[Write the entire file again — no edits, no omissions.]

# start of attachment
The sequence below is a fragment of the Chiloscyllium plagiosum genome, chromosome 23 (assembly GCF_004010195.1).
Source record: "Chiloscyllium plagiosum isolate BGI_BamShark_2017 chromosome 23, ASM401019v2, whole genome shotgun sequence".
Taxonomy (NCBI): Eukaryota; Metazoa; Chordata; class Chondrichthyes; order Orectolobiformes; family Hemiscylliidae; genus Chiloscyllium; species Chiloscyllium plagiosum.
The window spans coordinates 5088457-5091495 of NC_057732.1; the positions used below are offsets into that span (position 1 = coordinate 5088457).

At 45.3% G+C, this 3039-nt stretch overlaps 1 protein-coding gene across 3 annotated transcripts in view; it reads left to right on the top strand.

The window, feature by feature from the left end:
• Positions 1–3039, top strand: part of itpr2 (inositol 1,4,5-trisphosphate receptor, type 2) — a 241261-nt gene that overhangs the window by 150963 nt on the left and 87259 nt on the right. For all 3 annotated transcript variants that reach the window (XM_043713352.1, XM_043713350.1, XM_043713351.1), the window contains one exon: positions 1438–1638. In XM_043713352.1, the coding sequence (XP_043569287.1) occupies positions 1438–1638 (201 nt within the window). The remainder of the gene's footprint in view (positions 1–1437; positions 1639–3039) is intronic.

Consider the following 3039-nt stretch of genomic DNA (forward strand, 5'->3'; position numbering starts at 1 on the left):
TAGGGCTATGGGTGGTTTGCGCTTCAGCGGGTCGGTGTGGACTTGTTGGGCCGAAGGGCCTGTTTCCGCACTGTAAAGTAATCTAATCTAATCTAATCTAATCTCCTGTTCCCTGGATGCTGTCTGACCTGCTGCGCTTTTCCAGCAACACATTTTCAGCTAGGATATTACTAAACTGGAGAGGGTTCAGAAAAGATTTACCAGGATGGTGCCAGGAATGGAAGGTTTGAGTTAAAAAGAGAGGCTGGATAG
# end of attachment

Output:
The sequence below is a fragment of the Chiloscyllium plagiosum genome, chromosome 23 (assembly GCF_004010195.1).
Source record: "Chiloscyllium plagiosum isolate BGI_BamShark_2017 chromosome 23, ASM401019v2, whole genome shotgun sequence".
Taxonomy (NCBI): Eukaryota; Metazoa; Chordata; class Chondrichthyes; order Orectolobiformes; family Hemiscylliidae; genus Chiloscyllium; species Chiloscyllium plagiosum.
The window spans coordinates 5088457-5091495 of NC_057732.1; the positions used below are offsets into that span (position 1 = coordinate 5088457).

At 45.3% G+C, this 3039-nt stretch overlaps 1 protein-coding gene across 3 annotated transcripts in view; it reads left to right on the top strand.

The window, feature by feature from the left end:
• Positions 1–3039, top strand: part of itpr2 (inositol 1,4,5-trisphosphate receptor, type 2) — a 241261-nt gene that overhangs the window by 150963 nt on the left and 87259 nt on the right. For all 3 annotated transcript variants that reach the window (XM_043713352.1, XM_043713350.1, XM_043713351.1), the window contains one exon: positions 1438–1638. In XM_043713352.1, the coding sequence (XP_043569287.1) occupies positions 1438–1638 (201 nt within the window). The remainder of the gene's footprint in view (positions 1–1437; positions 1639–3039) is intronic.

Consider the following 3039-nt stretch of genomic DNA (forward strand, 5'->3'; position numbering starts at 1 on the left):
TAGGGCTATGGGTGGTTTGCGCTTCAGCGGGTCGGTGTGGACTTGTTGGGCCGAAGGGCCTGTTTCCGCACTGTAAAGTAATCTAATCTAATCTAATCTAATCTCCTGTTCCCTGGATGCTGTCTGACCTGCTGCGCTTTTCCAGCAACACATTTTCAGCTAGGATATTACTAAACTGGAGAGGGTTCAGAAAAGATTTACCAGGATGGTGCCAGGAATGGAAGGTTTGAGTTAAAAAGAGAGGCTGGATAG